Look closely, and you will find an expansive buffet of carefully curated words on social media that coax you to love yourself as you are. Between ‘three daily affirmations read’ and ‘30 day self-love challenge’, it’s safe to say that technology has only accelerated the concept. Then there’s our social circle that has set high standards for what self-love actually is. It usually takes one faulty relationship for them to preach, ‘You can’t love someone if you don’t love yourself.’ While loving yourself is salient, the question here really is—how much?
What is self-love?
Conceptualised as a basic human necessity, self-love is simply loving and appreciating yourself. A notch lower from vanity, it is more about treating yourself with kindness, respect and happiness. Sometimes it can take the form of confidence, and in others, it can simply mean giving yourself a break from your overpacked schedule. Loving yourself feels rewarding but the moment it begins to rule your ego, we say it’s time to dial down the love.
But here’s the thing—the contribution of pop culture has effectively blurred the line between self-love and narcissism. So when and how do you know that you’re crossing over to the dark side?
Are you a narcissist?
Movies such as Eat Pray Love, I Feel Pretty and closer home, Jab We Met have been a profound catalyst in redefining self-love and -esteem. And when such conversations are deeply absorbed, it can give birth to narcissism. Simply put, it all comes down to how you consume the new-age media.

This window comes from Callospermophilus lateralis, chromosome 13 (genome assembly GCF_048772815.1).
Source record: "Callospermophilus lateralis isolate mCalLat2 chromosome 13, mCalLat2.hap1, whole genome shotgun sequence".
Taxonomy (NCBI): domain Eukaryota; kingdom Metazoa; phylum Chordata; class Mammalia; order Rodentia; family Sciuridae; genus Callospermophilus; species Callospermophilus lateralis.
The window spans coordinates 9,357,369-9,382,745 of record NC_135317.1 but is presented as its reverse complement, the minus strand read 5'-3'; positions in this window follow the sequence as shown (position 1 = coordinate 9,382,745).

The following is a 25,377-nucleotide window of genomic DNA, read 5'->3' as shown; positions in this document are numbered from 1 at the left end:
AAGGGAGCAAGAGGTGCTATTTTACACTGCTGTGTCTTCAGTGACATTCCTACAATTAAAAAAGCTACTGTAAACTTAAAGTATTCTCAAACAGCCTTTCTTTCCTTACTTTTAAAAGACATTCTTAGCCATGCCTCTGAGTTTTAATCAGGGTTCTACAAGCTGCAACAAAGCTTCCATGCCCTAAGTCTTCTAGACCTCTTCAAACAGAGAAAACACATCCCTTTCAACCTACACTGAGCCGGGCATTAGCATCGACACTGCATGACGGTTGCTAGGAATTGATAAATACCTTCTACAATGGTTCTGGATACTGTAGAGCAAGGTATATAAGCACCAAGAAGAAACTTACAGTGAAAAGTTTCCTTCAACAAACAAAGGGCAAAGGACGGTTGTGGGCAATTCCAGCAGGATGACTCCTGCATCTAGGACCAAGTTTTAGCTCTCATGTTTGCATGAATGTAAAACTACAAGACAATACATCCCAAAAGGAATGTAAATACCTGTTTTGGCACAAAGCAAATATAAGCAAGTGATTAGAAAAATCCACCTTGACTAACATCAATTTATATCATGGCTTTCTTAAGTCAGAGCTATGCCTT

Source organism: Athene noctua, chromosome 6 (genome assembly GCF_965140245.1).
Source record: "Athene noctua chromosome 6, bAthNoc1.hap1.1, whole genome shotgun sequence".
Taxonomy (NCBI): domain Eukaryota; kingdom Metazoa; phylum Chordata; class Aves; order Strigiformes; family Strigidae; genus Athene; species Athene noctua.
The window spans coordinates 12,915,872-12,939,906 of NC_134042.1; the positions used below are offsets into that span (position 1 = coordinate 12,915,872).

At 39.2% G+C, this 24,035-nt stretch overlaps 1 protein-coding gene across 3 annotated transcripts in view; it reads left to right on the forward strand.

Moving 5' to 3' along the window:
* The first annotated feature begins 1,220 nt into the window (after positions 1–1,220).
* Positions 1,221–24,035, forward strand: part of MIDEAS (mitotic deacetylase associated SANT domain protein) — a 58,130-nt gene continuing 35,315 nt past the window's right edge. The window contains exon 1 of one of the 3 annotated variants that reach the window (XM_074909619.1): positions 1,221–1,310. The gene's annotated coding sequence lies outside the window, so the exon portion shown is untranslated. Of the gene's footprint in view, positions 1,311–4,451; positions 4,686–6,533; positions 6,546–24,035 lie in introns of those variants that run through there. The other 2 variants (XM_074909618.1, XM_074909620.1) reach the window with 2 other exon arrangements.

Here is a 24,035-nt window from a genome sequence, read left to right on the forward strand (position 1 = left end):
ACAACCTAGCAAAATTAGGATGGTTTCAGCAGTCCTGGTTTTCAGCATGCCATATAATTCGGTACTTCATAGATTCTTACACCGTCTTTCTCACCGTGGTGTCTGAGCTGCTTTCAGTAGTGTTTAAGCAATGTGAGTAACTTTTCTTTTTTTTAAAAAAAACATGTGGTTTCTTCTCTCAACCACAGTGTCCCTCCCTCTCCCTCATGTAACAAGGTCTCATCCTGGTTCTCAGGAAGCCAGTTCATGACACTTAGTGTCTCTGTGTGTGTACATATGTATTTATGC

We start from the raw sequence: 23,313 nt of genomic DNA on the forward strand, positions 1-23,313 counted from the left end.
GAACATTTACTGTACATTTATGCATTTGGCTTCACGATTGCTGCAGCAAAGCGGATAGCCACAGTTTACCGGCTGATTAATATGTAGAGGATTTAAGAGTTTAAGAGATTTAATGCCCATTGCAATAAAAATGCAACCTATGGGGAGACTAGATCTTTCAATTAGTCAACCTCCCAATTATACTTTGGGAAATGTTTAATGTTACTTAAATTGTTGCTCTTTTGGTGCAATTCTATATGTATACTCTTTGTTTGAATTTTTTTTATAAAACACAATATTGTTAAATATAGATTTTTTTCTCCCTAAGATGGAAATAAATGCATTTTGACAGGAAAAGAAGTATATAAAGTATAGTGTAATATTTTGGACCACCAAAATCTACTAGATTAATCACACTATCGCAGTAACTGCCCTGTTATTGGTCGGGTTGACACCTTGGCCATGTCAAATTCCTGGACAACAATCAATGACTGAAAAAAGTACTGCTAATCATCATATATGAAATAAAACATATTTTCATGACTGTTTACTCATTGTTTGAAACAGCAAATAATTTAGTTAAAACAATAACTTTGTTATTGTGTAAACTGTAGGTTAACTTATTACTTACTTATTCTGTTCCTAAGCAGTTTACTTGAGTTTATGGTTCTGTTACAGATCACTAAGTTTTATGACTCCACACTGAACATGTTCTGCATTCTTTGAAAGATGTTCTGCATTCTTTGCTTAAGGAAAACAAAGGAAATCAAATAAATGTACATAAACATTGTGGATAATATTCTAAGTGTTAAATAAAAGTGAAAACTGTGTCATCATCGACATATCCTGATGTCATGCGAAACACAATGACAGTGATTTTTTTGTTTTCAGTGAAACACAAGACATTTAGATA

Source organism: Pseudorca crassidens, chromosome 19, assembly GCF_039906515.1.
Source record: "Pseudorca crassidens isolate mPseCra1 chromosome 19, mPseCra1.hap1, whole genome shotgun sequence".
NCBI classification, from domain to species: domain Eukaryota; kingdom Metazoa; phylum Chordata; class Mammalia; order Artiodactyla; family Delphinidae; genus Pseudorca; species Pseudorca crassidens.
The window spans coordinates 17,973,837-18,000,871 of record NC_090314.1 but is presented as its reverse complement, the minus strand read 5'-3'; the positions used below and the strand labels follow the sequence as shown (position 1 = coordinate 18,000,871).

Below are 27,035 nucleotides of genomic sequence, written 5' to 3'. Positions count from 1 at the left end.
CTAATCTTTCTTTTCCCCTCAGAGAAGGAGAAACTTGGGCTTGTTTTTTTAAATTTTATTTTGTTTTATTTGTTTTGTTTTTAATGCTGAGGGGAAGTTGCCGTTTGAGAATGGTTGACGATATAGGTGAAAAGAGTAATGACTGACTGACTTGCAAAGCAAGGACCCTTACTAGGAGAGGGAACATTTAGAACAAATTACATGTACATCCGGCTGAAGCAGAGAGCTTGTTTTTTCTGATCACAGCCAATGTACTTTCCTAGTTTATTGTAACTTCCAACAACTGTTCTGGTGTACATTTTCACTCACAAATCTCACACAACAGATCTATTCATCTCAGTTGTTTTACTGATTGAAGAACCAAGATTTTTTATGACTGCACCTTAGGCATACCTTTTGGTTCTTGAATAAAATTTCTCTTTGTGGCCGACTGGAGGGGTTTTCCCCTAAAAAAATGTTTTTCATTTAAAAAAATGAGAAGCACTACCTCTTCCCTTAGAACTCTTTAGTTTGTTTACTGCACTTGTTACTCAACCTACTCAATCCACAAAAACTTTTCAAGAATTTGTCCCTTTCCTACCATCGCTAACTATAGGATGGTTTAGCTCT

When you love yourself too much, it may assume a form that can be easily labelled toxic. From harbouring an excessive need for admiration, inability to handle criticism, to having a sense of entitlement—these are all signs of a pure narcissist!
How do you navigate the tricky path?
Today, media and pop culture have created a diaphanous distinction between two ideas of love. But once you identify the toxic traits in you and realise that you are feeding off of external validation, it’s time to take the road of humbleness.
“Humility is not thinking less of yourself, it’s thinking of yourself less.” — C.S. Lewis
What lies between loving yourself and having narcissistic tendencies, is simply finding balance. And striking that right balance starts with amalgamating self-love with humbleness. Because here’s a fact—humility is nothing but the truth, and pride is nothing but lying.
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